I’ve heard some scattered, general rumblings about long delays in purchasing or upgrading to FMS. If you have specific examples or issues, please leave a note in the comments, and I’ll do my best to assist, thanks.
Stickam has been getting some serious buzz the past few days. it’s kind of a myspace, youTube hybrid – a mix of a social networking hub as well as an aggregation point for multimedia content. Throw in some real time communications and presence tools, and you’ve got a really cool, innovative application.
Most commenters are focusing (rightfully so) on the features of Stickam – however, I would like to highlight one excerpt from their “about” page
AVC [Parent company of Stickam] provides Web communication services that enable greater productivity and cost-efficiency across the enterprise. AVC Video Conference services are powered by Macromedia Flash Media Server, designed for the delivery of multimedia Web communications. This advanced technology enables carrier-class services that integrate voice, video, and data to offer true interactivity and Web communications across multiple geographies and platforms.
full disclosure: Up until reading this page, I had no idea that Stickam used FMS. This is just another great example of how developers can use FMS and Flash to rapidly develop innovative applications.
Flash Media Server 2.0.1 (Dyna mo) was released to web on Thursday, 16 February.
It contains the new licensing profiles for the Professional Edition, outlined here
Direct Link to Download Page: http://www.macromedia.com/support/flashmediaserver/downloads_updaters.html
I’d like to thank the Dynamo Customer Advisory Board for their help, patience, and guidance in developing a better license model for Flash Media Server. Their advice was a constant reminder that we are building a product for REAL PEOPLE to use – people with stories, ideas, jobs, personalities (oh, boy do you have personalities) and a passion for FMS that was truly eye-opening.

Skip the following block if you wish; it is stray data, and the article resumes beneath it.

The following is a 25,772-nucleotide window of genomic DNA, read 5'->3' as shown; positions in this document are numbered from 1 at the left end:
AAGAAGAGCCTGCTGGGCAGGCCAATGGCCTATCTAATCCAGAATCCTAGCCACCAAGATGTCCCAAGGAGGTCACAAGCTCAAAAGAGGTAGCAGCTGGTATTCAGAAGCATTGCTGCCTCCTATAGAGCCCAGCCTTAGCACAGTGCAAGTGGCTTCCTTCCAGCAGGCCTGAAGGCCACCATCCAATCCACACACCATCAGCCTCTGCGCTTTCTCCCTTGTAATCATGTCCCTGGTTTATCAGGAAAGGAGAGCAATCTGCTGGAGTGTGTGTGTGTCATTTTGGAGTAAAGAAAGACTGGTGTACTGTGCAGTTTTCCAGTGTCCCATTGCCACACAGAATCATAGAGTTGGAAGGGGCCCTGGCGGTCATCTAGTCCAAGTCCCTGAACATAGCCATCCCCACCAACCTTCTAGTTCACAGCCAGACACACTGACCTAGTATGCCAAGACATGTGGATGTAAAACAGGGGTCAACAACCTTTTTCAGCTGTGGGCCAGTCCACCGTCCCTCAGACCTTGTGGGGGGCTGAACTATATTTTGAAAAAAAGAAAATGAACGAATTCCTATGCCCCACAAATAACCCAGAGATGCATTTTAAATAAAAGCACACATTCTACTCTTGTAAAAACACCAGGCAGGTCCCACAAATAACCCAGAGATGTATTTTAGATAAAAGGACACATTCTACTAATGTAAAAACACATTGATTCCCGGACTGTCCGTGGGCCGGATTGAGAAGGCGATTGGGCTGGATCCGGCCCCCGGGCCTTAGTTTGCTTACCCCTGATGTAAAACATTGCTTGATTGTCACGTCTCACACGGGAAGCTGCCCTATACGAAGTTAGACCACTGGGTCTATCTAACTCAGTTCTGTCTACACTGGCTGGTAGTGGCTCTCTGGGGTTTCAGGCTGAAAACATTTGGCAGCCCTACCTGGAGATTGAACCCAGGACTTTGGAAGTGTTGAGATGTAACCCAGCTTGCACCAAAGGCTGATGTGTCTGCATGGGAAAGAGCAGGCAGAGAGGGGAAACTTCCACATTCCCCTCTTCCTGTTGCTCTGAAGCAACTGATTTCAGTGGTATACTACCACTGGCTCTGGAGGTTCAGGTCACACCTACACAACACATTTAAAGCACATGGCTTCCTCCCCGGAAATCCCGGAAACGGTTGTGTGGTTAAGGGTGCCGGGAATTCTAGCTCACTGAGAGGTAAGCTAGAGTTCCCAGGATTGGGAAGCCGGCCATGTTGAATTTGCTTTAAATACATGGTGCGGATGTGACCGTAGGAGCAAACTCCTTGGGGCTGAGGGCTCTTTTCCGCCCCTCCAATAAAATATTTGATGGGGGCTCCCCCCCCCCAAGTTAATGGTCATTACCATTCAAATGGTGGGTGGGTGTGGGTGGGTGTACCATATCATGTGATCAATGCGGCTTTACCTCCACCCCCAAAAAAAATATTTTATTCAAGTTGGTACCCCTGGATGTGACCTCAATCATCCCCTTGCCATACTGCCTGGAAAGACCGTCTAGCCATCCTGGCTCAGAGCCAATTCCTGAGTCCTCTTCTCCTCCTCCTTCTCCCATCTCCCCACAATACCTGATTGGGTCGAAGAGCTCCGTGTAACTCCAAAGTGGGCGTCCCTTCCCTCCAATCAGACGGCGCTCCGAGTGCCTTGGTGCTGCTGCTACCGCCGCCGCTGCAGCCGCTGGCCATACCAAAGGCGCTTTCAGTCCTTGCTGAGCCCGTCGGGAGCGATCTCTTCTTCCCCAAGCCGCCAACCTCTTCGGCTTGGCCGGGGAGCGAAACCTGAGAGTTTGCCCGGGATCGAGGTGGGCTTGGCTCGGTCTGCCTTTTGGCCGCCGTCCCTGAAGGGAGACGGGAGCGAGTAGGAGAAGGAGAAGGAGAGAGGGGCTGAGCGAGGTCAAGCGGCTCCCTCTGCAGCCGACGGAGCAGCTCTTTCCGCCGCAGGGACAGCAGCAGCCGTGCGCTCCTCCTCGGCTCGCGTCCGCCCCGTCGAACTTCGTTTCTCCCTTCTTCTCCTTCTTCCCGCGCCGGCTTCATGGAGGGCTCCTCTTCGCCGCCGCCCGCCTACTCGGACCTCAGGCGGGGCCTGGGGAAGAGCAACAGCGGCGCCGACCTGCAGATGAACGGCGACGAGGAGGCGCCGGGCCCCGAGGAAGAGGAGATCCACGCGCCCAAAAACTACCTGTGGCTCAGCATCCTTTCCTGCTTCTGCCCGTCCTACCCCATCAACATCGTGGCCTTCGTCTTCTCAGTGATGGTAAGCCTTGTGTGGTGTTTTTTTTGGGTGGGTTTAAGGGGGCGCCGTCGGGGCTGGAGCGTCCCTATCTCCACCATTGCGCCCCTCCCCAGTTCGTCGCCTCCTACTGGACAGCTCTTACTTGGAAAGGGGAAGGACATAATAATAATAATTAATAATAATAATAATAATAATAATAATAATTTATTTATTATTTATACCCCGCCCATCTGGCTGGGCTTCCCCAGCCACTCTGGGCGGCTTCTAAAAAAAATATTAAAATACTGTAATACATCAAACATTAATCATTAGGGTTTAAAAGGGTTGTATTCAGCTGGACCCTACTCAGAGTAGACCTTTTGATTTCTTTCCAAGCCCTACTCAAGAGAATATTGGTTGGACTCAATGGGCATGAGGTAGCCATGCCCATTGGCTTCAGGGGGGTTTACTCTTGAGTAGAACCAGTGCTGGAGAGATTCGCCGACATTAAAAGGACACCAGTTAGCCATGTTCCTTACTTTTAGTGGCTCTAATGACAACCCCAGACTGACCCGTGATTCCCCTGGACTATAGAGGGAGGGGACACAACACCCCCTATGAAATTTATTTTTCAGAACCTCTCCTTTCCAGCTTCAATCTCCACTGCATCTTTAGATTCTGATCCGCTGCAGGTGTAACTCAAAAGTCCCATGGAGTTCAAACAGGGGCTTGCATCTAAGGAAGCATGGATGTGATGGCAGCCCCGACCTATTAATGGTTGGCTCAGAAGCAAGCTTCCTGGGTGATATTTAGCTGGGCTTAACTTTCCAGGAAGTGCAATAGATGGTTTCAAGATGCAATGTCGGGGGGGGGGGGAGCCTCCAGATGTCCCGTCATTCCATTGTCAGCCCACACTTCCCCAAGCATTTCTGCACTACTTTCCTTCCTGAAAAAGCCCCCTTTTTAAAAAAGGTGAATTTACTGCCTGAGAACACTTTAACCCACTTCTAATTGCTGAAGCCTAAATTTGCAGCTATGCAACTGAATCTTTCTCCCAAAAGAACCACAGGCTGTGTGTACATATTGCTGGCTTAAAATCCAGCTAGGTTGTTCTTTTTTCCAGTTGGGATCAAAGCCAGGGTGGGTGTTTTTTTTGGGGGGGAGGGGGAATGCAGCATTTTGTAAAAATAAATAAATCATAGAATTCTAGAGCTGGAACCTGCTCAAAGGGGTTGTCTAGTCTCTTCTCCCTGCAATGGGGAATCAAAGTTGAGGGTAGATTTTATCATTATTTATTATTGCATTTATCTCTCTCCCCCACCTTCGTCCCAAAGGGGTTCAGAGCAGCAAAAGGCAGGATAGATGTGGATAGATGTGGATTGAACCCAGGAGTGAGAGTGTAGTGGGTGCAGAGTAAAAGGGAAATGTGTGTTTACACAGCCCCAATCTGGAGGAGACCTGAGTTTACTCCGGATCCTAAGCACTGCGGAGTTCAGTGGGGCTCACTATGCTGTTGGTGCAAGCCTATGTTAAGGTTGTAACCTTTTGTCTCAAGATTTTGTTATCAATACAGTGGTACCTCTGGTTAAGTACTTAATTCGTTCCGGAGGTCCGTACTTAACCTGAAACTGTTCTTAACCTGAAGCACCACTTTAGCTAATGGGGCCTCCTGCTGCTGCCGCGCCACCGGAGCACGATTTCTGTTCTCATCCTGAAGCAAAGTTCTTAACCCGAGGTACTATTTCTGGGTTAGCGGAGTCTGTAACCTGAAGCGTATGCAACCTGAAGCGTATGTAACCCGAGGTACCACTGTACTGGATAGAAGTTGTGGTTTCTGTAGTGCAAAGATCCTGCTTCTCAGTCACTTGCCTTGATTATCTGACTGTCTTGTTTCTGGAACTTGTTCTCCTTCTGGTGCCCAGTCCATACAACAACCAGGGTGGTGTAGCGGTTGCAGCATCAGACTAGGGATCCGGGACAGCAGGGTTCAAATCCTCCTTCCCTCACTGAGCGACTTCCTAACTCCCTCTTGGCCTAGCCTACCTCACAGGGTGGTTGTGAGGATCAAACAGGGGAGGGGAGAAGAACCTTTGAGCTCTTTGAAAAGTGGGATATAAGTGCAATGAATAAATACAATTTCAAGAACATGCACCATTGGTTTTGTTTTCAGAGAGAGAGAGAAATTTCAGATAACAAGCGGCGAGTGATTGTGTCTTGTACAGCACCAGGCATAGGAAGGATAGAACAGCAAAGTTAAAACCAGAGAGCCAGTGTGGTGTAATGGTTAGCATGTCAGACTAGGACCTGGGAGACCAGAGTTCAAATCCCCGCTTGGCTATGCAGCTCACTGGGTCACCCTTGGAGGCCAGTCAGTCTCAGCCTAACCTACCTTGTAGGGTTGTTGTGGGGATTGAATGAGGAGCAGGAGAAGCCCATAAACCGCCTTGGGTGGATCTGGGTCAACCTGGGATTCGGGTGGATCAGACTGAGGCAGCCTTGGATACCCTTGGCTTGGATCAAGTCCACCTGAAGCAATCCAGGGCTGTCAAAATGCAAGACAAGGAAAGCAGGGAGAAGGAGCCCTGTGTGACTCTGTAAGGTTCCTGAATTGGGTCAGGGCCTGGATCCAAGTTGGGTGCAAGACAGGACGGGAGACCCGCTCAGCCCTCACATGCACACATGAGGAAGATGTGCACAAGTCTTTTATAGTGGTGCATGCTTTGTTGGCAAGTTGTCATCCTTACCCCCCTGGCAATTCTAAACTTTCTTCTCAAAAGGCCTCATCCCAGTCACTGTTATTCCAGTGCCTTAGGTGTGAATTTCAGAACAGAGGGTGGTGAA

Also, the FMS Dev and QA teams did an amazing job of getting a number of important fixes into what was supposed to be a simple licensing update. Thanks, as usual, for being great at what you do.
I probably should have put this up earlier in the week: Posting here (and probably on most of the Adobe blogs) will be slow this week since most of the technology groups are in San Jose for a global technology summit.
One Key Takeaway(TM): Adobe, like most other tech companies, should be investing much, MUCH more in training staff on public speaking and presentation design. If I were running things (luckily, I have no such authority, or Adobe would have on-site bocci ball courts, a line of luxury formalware, and a Ronco Showtime Rotisserie Grill in every kitchen) I would offer free classes in film making , acting ,information design and graphic design – all of the essential skills needed to make really good presentations (after all, presenting is just storytelling).
PowerPoint takes the brunt of the blame, and deservedly so, as it is a really fantastic tool for quickly and easily making terrible presentations. However, public speaking and presentation is a skill that can be taught and learned, and it’s tragic that companies invest so much in other areas, yet expect developers to be able to flip a switch, get on stage in front of 400 people, and turn in a great presentation. Others have written on this more extensively (and articulately), but there’s some disconnect at these conferences: The developers are passionate about their product. The people in attendance are interested in the product and desparately want the presenter to do well. Yet, somewhere in the ether between them, these twinned purposes become seperated, the presenters fall into “presenting” mode, the audience falls into “well, better catch up on email” mode, and all of that passion and indivuality gets compressed into a few bullet points (or, in the worst cases, lots of bullet points).
On that note: go read Presentation Zen